P&G gets real-time

26 April 2011

CINCINNATI: Procter & Gamble, the consumer goods giant, is enhancing its ability to operate in "real-time" by embracing a range of digital technologies.

Filippo Passerini, the company's president of global business services and chief information officer, told the Wall Street Journal that the evolving business climate demands new models.

More specifically, he suggested the overarching principle behind P&G's activity is augmenting in-house understanding of all the available data from its units worldwide.

"It is the ability to operate in real time, rather than analysing what happened yesterday, last week, last month, last quarter - trying to see what is happening now as we speak, and the ability to intervene immediately if we need to make an adjustment," said Passerini.

Among the main issues attracting P&G's attention are tracking and shaping in store trends, including displays and promotions, and implementing near-instant modifications whenever necessary.

"There's a real timeliness to what we do that is going to be incredibly transformational," Passerini said.

Alongside fostering a deeper insight into the current environment, P&G is in the process of developing tools facilitating highly accurate forecasting and assessing various "what if" scenarios.

"We're creating some automation to [analyse] what is happening, why it is happening, so that we can focus all of our energies on how to improve what we have to improve," said Passerini.

"This will give us an ability to predict or to stay in control of sales volume, market shares, much, much better and be more specific, surgical, in the interventions we make."

Given the advance of digital media and appliances like the iPhone and iPad, adaptability is increasingly vital for brand owners.

"It is becoming even more important to have the right strategies in place at the right point in time. I don't think it is any longer a game of choosing the right platform," Passerini said.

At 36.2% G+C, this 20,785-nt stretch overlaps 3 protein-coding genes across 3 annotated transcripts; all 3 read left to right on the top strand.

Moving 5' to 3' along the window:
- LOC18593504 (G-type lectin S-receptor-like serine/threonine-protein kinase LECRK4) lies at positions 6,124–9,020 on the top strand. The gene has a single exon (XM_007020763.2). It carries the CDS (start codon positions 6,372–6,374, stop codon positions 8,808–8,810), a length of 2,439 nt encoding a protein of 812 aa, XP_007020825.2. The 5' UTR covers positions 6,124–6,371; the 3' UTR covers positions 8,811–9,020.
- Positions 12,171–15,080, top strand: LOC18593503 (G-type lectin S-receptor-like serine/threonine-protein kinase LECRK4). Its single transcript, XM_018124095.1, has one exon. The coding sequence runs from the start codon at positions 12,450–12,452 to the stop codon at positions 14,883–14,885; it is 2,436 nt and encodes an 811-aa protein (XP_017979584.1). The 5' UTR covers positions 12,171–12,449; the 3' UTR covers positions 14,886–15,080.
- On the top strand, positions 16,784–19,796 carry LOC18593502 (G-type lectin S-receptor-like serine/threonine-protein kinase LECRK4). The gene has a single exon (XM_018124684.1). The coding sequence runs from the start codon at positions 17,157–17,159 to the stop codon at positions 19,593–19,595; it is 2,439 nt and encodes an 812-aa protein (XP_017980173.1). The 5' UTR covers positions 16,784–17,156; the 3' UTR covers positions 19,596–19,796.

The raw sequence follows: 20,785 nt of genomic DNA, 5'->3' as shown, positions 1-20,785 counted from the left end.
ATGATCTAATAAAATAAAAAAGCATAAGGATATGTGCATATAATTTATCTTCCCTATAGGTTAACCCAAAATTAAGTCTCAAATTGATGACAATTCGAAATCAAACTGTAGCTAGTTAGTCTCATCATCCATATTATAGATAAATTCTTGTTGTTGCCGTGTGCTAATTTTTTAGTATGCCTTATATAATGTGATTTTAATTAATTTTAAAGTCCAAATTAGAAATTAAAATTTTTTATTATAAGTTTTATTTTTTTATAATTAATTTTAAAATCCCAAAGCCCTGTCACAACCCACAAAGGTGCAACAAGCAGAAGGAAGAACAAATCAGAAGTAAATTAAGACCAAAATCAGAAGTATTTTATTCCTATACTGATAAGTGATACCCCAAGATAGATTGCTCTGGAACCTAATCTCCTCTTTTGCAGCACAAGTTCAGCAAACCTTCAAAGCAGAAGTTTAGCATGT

The imperative driving such moves has gained force as the flexibility required of multinational firms grows at a rapid rate.

"Having the right strategies now is so important because if you happen to be wrong, you will derail within months," Passerini said.

"In the past, to figure out you were wrong would take a few years. Now in three to six months, you may be in grave difficulty if you don't have the right strategies."

The manufacturer of Tide, Pampers and Bounty is responding to these challenges based on an appreciation that hardware does not constitute the central issue.

"The challenge is that there is now a convergence of consumer technology in the enterprise. And it is creating completely different dynamics," Passerini argued.

"We have a strategy we describe as application-centric, device-agnostic. We believe devices will continue to evolve, and the competitive advantage will not be there."

He added: "The competitive advantage will be in the application, which is what will differentiate us from our competitors. The applications will transcend the devices they run on."

One key benefit of progressing into this area is forging greater connectivity between staff around the world - although making rapid progress in this area could prove difficult.

"Because our mission is to transform the way business is done, I wish we could make some of the changes that enable that faster," Passerini said.

"The obstacle is capacity, it is affordability. It is resources, whether financial or human."

Data sourced from Wall Street Journal; additional content by Warc staff